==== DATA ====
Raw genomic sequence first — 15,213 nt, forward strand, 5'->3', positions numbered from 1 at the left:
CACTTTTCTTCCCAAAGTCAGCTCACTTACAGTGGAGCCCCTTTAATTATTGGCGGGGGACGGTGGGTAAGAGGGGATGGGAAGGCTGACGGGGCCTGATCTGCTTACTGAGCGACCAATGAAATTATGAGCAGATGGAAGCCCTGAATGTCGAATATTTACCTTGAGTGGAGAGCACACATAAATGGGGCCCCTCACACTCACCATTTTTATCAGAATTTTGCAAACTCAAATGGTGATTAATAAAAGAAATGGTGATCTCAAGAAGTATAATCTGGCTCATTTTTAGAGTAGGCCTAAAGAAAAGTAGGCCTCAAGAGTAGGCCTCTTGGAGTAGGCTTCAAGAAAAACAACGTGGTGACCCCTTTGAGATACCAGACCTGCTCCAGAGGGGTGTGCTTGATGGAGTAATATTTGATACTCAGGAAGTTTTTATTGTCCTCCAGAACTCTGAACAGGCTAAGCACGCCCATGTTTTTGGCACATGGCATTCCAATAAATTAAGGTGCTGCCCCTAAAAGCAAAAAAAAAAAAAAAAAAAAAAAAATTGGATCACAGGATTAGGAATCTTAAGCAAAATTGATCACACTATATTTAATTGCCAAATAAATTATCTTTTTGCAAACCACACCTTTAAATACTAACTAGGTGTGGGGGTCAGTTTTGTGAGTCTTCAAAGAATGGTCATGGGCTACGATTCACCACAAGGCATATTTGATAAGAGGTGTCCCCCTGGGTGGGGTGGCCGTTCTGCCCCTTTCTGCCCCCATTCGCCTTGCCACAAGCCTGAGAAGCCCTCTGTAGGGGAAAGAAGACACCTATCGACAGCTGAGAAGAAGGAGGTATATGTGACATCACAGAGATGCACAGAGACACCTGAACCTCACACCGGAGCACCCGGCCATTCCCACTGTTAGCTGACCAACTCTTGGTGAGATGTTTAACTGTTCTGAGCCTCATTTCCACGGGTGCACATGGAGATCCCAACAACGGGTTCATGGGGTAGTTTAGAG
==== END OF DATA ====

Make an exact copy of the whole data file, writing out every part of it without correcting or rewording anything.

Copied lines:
Raw genomic sequence first — 15,213 nt, forward strand, 5'->3', positions numbered from 1 at the left:
CACTTTTCTTCCCAAAGTCAGCTCACTTACAGTGGAGCCCCTTTAATTATTGGCGGGGGACGGTGGGTAAGAGGGGATGGGAAGGCTGACGGGGCCTGATCTGCTTACTGAGCGACCAATGAAATTATGAGCAGATGGAAGCCCTGAATGTCGAATATTTACCTTGAGTGGAGAGCACACATAAATGGGGCCCCTCACACTCACCATTTTTATCAGAATTTTGCAAACTCAAATGGTGATTAATAAAAGAAATGGTGATCTCAAGAAGTATAATCTGGCTCATTTTTAGAGTAGGCCTAAAGAAAAGTAGGCCTCAAGAGTAGGCCTCTTGGAGTAGGCTTCAAGAAAAACAACGTGGTGACCCCTTTGAGATACCAGACCTGCTCCAGAGGGGTGTGCTTGATGGAGTAATATTTGATACTCAGGAAGTTTTTATTGTCCTCCAGAACTCTGAACAGGCTAAGCACGCCCATGTTTTTGGCACATGGCATTCCAATAAATTAAGGTGCTGCCCCTAAAAGCAAAAAAAAAAAAAAAAAAAAAAAAATTGGATCACAGGATTAGGAATCTTAAGCAAAATTGATCACACTATATTTAATTGCCAAATAAATTATCTTTTTGCAAACCACACCTTTAAATACTAACTAGGTGTGGGGGTCAGTTTTGTGAGTCTTCAAAGAATGGTCATGGGCTACGATTCACCACAAGGCATATTTGATAAGAGGTGTCCCCCTGGGTGGGGTGGCCGTTCTGCCCCTTTCTGCCCCCATTCGCCTTGCCACAAGCCTGAGAAGCCCTCTGTAGGGGAAAGAAGACACCTATCGACAGCTGAGAAGAAGGAGGTATATGTGACATCACAGAGATGCACAGAGACACCTGAACCTCACACCGGAGCACCCGGCCATTCCCACTGTTAGCTGACCAACTCTTGGTGAGATGTTTAACTGTTCTGAGCCTCATTTCCACGGGTGCACATGGAGATCCCAACAACGGGTTCATGGGGTAGTTTAGAG